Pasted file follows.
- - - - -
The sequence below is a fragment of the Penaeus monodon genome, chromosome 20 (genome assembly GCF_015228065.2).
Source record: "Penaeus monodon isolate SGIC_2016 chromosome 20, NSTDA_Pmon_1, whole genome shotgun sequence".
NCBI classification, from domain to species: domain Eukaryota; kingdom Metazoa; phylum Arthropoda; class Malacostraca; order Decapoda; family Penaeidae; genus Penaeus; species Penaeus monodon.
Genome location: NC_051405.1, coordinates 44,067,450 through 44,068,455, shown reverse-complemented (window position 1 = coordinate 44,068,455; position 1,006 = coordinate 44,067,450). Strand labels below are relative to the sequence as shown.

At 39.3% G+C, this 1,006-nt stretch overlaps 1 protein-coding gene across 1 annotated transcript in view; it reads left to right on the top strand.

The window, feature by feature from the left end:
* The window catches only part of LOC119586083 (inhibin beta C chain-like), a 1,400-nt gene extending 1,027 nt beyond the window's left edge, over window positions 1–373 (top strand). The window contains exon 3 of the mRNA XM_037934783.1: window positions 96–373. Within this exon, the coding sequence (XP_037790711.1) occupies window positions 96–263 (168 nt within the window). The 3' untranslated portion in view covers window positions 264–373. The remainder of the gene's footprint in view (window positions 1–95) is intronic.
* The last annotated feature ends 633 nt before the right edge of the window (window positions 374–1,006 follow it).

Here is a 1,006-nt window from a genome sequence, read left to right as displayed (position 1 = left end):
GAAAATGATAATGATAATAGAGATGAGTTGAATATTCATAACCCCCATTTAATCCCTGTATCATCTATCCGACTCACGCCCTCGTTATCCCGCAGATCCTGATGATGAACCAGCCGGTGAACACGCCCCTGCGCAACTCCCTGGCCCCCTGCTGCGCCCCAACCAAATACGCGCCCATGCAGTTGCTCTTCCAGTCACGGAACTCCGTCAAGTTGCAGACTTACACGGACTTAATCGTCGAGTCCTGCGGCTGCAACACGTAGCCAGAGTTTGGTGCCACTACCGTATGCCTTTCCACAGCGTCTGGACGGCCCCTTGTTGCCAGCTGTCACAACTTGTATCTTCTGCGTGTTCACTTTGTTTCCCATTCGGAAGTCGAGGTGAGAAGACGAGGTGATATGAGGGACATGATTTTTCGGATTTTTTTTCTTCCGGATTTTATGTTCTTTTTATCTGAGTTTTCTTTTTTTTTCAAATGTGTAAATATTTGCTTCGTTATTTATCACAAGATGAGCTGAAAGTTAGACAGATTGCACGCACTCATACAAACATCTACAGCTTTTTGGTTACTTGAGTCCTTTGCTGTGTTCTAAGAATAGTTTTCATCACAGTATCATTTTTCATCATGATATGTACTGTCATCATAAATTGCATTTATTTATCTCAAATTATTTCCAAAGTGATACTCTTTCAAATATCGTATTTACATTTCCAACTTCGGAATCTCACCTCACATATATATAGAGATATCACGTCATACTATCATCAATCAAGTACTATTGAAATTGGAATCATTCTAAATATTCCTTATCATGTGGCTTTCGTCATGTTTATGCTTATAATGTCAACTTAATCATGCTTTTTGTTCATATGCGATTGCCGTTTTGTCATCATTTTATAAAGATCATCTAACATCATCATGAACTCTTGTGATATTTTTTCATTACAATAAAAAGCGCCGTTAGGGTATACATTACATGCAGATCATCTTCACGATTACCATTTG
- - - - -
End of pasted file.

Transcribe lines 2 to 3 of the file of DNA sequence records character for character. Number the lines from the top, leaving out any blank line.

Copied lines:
Source record: "Penaeus monodon isolate SGIC_2016 chromosome 20, NSTDA_Pmon_1, whole genome shotgun sequence".
NCBI classification, from domain to species: domain Eukaryota; kingdom Metazoa; phylum Arthropoda; class Malacostraca; order Decapoda; family Penaeidae; genus Penaeus; species Penaeus monodon.